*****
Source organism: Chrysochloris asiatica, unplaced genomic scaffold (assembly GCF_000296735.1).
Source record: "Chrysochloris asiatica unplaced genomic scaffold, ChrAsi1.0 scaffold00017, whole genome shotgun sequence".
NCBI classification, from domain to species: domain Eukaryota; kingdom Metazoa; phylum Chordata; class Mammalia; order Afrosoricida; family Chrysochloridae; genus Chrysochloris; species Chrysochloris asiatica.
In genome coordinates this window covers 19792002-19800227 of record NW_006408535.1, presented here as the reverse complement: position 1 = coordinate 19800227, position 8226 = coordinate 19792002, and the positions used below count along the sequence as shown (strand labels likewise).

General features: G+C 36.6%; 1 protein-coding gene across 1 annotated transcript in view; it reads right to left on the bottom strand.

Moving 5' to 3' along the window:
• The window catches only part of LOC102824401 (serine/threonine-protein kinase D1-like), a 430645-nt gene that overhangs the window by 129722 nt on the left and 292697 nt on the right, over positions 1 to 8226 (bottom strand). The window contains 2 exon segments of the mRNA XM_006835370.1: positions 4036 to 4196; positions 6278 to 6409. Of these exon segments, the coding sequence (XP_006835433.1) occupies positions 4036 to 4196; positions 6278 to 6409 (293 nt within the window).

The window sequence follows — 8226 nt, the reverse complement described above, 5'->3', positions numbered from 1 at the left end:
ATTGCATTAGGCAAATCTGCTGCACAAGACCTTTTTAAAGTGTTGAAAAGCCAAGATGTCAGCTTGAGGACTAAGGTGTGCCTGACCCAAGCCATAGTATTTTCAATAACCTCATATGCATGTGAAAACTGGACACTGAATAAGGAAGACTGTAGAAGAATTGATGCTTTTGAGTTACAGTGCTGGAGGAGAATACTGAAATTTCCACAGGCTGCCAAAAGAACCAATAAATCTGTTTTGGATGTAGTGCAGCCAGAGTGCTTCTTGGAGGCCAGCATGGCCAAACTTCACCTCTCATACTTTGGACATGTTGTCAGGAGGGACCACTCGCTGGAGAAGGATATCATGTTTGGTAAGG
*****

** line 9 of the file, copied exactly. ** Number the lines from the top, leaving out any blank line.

ATTGCATTAGGCAAATCTGCTGCACAAGACCTTTTTAAAGTGTTGAAAAGCCAAGATGTCAGCTTGAGGACTAAGGTGTGCCTGACCCAAGCCATAGTATTTTCAATAACCTCATATGCATGTGAAAACTGGACACTGAATAAGGAAGACTGTAGAAGAATTGATGCTTTTGAGTTACAGTGCTGGAGGAGAATACTGAAATTTCCACAGGCTGCCAAAAGAACCAATAAATCTGTTTTGGATGTAGTGCAGCCAGAGTGCTTCTTGGAGGCCAGCATGGCCAAACTTCACCTCTCATACTTTGGACATGTTGTCAGGAGGGACCACTCGCTGGAGAAGGATATCATGTTTGGTAAGG